Emperor Gotoba palace Minase Imperial Palace

On this land, Emperor Gotoba was very fond of the detached palace Minase Imperial Palace was built. However, the Retired Emperor Gotoba was defeated by the Kamakura bakufu in the Jokyu Disturbance and exiled to Oki Province, where he died, leaving the Minase-dono area in ruins. After that, in 1240, based on the will of the Retired Emperor Gotoba (Emperor Gotoba’s shinkan imprint, National Treasure), Minase Nobunari and his son Chikanari built the Goei-do Hall on the former site of the Imperial Palace of His Imperial Highness Minase. was enshrined. This Minase Miedo is the beginning of this shrine. In 1494, Emperor Gotsuchimikado welcomed the divine spirit of the retired Emperor Gotoba from Oki and enshrined the divine name of Minase no Miya.
During the Azuchi-Momoyama period, Hideyoshi Toyotomi built a reception hall (important cultural property) with Masanori Fukushima as the construction magistrate. During the Kan’ei era (1624-1645), Emperor Meisho’s Naishi-dokoro, which was located in the Kyoto Imperial Palace, was relocated and rebuilt as the new main hall.
Until the Edo period, it was enshrined in Buddhist style, but in the Meiji period, the separation of Shintoism and Buddhism was carried out, and in 1873, Minase Miedo became a shrine, and when it was renamed to Minase no Miya, it was listed as a government-issued middle company. . At the same time, the divine spirits of Emperor Tsuchimikado and Emperor Juntoku, who were exiled during the Jokyu Disturbance and passed away there as well as Emperor Gotoba, are enshrined together from the place of exile.
In 1939 (Showa 14), it was renamed Minase Jingu when it was given the name Jingu and ranked as a government-issued grand shrine. It is the only shrine in Osaka Prefecture.
In 1948 (Showa 23), it was added to the Beppyo-jinja Shrine of the Jinja Honcho.

Minase Rikyu

Minase Betsugyo was originally a villa of Naidaijin Minamoto no Michichika. The Retired Emperor Gotoba, who visited this villa in January 1200, took a liking to it and took over the villa from Michichika and turned it into a detached palace, Minase-dono. Immediately in the second month of the same year, the Retired Emperor visited the detached palace and changed the name of this place to Hirose, and eventually Minase-dono came to be called Hirose-dono. In addition, Iwashimizu Hachiman-gu Shrine (here, the current Rikyu Hachiman-gu Shrine) was built on the site of Kayo Imperial Palace, which was once the detached palace of Emperor Saga, so the retired emperor built a new Kaya Imperial Palace nearby. .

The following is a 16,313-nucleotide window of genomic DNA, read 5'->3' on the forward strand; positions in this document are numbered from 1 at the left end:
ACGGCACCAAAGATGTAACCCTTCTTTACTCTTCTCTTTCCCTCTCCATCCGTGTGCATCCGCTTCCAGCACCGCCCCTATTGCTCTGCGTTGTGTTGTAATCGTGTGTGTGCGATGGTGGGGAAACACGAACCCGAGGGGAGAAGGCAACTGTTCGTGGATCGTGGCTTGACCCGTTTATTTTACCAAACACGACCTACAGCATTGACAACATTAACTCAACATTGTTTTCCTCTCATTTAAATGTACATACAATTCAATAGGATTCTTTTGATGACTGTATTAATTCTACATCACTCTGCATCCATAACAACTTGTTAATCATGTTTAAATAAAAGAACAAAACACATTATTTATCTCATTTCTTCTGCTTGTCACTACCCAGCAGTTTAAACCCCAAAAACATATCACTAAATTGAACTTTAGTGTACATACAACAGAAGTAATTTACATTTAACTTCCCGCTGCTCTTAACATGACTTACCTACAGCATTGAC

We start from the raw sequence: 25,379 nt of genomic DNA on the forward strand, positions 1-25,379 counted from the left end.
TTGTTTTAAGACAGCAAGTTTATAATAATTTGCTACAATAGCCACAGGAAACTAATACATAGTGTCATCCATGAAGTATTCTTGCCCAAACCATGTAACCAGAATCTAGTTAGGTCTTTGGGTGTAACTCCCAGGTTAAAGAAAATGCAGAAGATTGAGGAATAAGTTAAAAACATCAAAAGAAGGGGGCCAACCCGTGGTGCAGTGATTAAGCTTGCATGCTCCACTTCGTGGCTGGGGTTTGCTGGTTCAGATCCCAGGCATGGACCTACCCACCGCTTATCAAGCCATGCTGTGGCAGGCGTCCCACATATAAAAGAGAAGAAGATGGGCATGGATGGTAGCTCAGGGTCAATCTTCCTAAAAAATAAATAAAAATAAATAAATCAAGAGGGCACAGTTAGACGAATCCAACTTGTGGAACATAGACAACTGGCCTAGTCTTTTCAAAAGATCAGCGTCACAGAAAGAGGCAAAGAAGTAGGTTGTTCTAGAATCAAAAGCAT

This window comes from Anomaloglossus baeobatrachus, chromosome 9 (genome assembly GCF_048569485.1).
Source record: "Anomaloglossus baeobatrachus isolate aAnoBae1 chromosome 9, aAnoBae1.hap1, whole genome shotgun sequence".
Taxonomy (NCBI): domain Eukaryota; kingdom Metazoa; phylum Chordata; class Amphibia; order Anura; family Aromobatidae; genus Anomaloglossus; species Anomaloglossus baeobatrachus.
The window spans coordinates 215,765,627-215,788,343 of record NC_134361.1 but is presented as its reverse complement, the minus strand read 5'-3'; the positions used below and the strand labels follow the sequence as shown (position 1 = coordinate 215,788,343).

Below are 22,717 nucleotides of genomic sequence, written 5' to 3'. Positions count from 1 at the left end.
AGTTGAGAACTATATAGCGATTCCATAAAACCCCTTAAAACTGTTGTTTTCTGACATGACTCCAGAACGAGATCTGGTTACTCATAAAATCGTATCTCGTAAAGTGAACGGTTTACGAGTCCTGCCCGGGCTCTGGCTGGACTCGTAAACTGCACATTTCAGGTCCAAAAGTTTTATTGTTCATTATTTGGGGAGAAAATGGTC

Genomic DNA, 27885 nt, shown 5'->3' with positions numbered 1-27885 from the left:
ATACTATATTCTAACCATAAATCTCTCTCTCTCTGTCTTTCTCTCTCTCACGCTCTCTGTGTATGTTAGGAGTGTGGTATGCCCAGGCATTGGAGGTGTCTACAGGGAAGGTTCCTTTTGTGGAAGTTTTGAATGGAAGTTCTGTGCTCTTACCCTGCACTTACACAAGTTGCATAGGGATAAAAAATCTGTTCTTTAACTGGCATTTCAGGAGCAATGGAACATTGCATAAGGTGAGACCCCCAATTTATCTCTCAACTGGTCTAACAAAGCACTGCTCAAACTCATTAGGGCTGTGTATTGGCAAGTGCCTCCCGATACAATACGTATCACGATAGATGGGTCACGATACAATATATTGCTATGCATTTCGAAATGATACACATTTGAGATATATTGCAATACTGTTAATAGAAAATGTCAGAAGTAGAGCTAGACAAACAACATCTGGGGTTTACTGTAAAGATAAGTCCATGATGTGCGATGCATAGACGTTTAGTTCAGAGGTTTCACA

However, when heavy rain fell in May 1202, the Minase-gawa River overflowed and some of the buildings in the Imperial Villa were washed away, and in January 1203, the Imperial Villa was destroyed. Rumors are circulating that the However, the villa was repaired. After this, the retired emperor visited Minase Rikyu many times.
In August 1216, another storm caused the Minase-gawa River to overflow, causing great damage to the detached palace. For this reason, the Retired Emperor decided to build a new detached palace on the top of the mountain. When construction work started in January 1217 and the new Imperial Palace was completed, the new Imperial Palace was called the Minase Imperial Palace, and the old Imperial Palace came to be called the Minase Imperial Palace. Both imperial palaces fell into disrepair when the retired emperor was exiled to the Oki Islands.


Main hall (registered as a national tangible cultural property) – Emperor Meisho’s residence in the Kyoto Imperial Palace was relocated and reconstructed during the Kanei era (1624 – 1645).
Heiden (National registered tangible cultural property) – Built in 1929 (Showa 4).
Worship Hall (National Registered Tangible Cultural Property) – Rebuilt in 1929 (Showa 4) with a design by Takashi Sunami, an engineer of the Ministry of Home Affairs.
Passageway – Built in 1929 (Showa 4).
Shrine – Built in 1929 (Showa 4).
shrine office
Guest hall (Important Cultural Property) – Azuchi-Momoyama period, 11.8m girder, 10.9m span, single layer, gabled roof, pantile roof. Toyotomi Hideyoshi built Masanori Fukushima as a construction magistrate.
Tea room “Toshin-tei” (Important Cultural Property) – Also called Toshin-seki. A sukiya-style study hall from the early Edo period that is said to have been bestowed by Emperor Gomizunoo. Girder line 7.6m, beam spacing 5.2m, single layer, hipped roof, thatched roof, with eaves on the east side, shingle roof. The interior consists of a three-tatami mat seat and a side of the same area. Delicate designs using various materials such as pine, bamboo, and plum can be seen everywhere, and it is known as a typical tea room favored by court nobles in the early Edo period. Before the early Showa period, it was called ‘Nanakusa no Seki’.
Jinko (National Registered Tangible Cultural Property) – Built in the Taisho period.
Kakimoto Shrine
Inari Shrine
Chozuya (National Registered Tangible Cultural Property) – Built in the Taisho period. “Rikyu-no-Mizu” is the only water in Osaka Prefecture that has been selected as one of the top 100 waters in Japan.
Shinmon (National Registered Tangible Cultural Property) – West gate. Azuchi-Momoyama period, Yakuimon format. There is a handprint that is said to be left when Goemon Ishikawa was trying to steal a famous sword that was enshrined there, but was unable to enter the gate due to divine authority and had no choice but to leave.
Moat – Minase-jingu Shrine is still surrounded by moats and earthworks.


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